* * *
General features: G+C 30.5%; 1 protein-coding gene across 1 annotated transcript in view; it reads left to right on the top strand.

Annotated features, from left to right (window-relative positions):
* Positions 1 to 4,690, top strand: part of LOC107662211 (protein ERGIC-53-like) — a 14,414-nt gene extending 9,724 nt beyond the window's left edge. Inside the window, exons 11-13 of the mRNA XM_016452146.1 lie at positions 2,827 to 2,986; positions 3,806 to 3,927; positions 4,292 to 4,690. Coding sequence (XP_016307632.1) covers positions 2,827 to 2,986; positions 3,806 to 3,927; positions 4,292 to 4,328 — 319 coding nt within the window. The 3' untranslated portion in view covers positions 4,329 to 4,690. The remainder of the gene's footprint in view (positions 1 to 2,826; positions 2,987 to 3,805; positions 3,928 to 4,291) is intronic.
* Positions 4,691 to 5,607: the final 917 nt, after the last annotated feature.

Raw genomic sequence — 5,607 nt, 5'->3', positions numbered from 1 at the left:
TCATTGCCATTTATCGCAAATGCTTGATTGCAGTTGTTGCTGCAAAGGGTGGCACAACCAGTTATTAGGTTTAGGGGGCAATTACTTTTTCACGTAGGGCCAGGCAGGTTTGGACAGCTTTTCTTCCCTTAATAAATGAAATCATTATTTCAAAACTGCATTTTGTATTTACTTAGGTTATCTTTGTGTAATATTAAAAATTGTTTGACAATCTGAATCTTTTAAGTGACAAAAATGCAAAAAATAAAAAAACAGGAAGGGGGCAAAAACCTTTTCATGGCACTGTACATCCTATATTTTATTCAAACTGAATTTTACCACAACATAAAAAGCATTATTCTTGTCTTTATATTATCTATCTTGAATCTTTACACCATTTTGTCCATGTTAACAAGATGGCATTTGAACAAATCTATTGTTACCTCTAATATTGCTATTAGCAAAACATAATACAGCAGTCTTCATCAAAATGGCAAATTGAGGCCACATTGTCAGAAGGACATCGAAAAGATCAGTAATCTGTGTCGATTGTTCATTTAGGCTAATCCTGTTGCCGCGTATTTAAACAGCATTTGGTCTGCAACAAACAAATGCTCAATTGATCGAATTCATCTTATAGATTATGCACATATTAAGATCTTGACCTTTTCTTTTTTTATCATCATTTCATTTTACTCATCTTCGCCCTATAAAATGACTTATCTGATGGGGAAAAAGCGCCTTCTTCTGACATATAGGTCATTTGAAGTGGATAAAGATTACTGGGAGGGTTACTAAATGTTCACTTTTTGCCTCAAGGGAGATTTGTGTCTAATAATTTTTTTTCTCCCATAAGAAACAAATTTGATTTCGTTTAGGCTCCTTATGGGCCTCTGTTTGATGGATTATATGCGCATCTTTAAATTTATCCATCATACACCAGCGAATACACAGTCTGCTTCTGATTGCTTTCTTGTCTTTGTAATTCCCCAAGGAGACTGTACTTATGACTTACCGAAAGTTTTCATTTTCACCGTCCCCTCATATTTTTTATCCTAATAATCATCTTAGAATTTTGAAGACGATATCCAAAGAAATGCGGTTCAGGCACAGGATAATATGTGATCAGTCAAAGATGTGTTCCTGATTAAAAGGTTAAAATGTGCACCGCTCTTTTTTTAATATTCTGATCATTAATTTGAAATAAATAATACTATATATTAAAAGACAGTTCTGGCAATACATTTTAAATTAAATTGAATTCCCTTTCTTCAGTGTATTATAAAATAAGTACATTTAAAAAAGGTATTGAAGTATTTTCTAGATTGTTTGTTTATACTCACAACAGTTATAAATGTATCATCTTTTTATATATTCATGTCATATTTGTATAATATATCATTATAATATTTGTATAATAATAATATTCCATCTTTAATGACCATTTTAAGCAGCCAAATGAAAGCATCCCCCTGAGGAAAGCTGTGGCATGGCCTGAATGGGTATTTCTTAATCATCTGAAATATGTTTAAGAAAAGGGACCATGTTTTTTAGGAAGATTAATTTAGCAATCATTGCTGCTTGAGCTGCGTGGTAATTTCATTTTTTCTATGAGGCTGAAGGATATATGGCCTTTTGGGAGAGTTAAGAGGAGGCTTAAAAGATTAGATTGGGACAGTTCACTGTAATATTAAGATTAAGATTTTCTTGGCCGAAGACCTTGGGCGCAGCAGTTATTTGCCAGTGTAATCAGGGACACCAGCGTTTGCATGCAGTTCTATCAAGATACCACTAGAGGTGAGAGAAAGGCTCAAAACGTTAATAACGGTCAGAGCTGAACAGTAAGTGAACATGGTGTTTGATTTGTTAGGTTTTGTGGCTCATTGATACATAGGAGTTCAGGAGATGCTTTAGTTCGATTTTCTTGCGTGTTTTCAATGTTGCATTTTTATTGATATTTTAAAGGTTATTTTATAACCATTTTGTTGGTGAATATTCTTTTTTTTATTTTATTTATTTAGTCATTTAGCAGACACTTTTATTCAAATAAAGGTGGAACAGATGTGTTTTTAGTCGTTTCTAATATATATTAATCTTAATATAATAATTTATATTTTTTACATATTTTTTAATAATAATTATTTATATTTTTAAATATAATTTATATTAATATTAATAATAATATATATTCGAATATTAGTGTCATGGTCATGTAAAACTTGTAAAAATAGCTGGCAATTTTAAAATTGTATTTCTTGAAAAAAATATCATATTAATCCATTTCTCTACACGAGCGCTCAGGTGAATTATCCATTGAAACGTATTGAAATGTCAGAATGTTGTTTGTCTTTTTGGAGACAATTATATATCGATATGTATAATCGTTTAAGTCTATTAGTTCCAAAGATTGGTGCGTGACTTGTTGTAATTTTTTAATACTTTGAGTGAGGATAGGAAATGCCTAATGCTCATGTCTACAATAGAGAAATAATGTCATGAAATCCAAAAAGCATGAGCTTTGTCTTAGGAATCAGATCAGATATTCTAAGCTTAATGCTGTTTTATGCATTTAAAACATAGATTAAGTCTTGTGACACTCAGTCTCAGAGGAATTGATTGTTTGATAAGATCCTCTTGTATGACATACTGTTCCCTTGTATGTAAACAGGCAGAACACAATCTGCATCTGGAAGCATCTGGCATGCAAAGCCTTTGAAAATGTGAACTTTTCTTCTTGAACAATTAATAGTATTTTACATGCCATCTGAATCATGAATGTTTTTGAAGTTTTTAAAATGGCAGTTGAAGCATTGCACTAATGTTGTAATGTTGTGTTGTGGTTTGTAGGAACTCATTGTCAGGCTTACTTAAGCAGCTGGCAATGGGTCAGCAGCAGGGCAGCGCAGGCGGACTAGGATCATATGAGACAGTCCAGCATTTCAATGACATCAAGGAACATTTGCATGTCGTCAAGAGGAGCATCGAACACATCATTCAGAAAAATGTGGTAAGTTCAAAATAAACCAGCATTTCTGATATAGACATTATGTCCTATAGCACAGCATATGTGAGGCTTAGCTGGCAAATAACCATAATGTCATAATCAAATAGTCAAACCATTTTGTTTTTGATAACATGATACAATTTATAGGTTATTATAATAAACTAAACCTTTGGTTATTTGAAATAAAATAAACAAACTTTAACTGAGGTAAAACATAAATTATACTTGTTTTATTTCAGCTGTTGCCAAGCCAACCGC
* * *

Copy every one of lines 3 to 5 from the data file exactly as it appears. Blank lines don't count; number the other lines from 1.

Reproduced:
* Positions 1 to 4,690, top strand: part of LOC107662211 (protein ERGIC-53-like) — a 14,414-nt gene extending 9,724 nt beyond the window's left edge. Inside the window, exons 11-13 of the mRNA XM_016452146.1 lie at positions 2,827 to 2,986; positions 3,806 to 3,927; positions 4,292 to 4,690. Coding sequence (XP_016307632.1) covers positions 2,827 to 2,986; positions 3,806 to 3,927; positions 4,292 to 4,328 — 319 coding nt within the window. The 3' untranslated portion in view covers positions 4,329 to 4,690. The remainder of the gene's footprint in view (positions 1 to 2,826; positions 2,987 to 3,805; positions 3,928 to 4,291) is intronic.
* Positions 4,691 to 5,607: the final 917 nt, after the last annotated feature.

Raw genomic sequence — 5,607 nt, 5'->3', positions numbered from 1 at the left: